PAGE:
I would turn it about a bit while thinking about it. Firstly what does a management system require of documents = they need to be controlled. What documents are we talking about = H&S. What H&S documents might you have for H&S monitoring = pre use checks for equipment to prove it was done (as example) or Occupational health monitoring (as another example). What external influences may have an effect on these = HSE for pre use checks may have guidance / ACOP, HSE for Occ Health, but also with an Occ health document there may be data protection applied to the info and so the document you get may simply say fit or not fit and to get anything more would require consent another document which would need to be controlled.

 

Obviously the HSE are not the only ones to produce guidance, there will be specific industry bodies. H&S monitoring Fork truck pre use checks the HSE has guidance and may expect to be shown. Control of this document would require some sort of version control to ensure the operative is using the correct instruction / paperwork (remember procedures / instructions / records are all documents -paper and electronic).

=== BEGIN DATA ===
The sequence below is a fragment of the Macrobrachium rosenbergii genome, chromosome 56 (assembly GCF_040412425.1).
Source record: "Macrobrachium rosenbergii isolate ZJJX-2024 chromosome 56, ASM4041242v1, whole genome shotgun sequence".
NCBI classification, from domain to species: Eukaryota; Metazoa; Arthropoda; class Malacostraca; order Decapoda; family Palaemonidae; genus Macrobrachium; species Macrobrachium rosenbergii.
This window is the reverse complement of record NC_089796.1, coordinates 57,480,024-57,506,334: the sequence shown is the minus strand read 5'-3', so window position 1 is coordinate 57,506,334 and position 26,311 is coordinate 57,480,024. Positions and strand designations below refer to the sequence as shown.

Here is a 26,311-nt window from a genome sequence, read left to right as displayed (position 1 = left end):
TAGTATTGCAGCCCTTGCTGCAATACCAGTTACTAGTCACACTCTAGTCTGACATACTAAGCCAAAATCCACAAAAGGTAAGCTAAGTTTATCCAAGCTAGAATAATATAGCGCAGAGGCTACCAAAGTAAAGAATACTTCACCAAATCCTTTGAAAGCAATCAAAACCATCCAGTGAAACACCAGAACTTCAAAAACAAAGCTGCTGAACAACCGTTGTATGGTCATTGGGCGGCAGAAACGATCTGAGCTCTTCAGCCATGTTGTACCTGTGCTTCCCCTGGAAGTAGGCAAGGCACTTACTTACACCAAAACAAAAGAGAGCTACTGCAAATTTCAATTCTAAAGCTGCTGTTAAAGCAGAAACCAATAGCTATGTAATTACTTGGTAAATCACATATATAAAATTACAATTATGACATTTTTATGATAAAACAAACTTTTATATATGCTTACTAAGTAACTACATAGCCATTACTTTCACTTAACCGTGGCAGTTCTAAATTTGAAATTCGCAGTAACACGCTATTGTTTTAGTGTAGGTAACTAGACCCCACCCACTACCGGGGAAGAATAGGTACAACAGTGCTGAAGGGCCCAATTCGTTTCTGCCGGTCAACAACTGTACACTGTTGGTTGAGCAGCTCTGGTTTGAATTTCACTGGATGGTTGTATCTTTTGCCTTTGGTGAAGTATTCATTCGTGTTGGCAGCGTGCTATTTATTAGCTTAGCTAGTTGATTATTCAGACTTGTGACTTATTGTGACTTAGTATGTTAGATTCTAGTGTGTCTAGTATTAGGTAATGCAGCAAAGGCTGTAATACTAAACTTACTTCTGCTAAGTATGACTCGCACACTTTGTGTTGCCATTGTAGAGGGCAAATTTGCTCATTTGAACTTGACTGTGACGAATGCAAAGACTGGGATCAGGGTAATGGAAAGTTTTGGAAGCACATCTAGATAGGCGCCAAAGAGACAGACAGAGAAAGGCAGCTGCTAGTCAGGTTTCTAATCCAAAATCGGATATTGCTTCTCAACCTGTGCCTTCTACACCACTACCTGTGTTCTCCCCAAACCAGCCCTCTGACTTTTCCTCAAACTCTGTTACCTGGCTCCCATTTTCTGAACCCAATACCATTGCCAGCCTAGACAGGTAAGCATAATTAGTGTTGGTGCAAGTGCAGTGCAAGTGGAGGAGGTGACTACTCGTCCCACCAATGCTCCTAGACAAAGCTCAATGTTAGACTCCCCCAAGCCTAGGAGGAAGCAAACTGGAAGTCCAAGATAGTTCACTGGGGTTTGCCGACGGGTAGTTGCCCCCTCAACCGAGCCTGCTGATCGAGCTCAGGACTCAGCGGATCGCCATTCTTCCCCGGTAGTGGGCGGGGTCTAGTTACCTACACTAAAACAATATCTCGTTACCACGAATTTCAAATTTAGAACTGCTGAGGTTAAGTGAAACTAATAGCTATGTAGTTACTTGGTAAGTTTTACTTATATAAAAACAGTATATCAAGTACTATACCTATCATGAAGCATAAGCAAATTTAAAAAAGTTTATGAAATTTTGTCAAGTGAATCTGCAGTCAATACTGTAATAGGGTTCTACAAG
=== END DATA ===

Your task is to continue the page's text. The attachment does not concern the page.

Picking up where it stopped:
I would use examples from your own workplace of documents you keep and where there may be some form of external influence that may guide their content or be required as evidence should something go wrong.

Chris

chocolatekittykatt  
#4 Posted : 23 July 2021 07:53:13(UTC)
Rank: New forum user
chocolatekittykatt

So ive just done my level 5 question on this... this is what i put.

I considered aspects and impacts of stakeholders relating to the business (i control our ISO's so this was a bit easy for me)

HSE/ Legislation – If the company were to ever have a visit from the HSE they could impose enforcement or improvement notices which could see a stop in active operations on our client sites or within our own offices. Carrying out regular checks of government and HSE legislation & guidance and reviewing to see whether company processes/ policies require updating in line with any amendments which shall be cascaded to our employees and subcontractors where appropriate through internal comms, TBT or awareness training.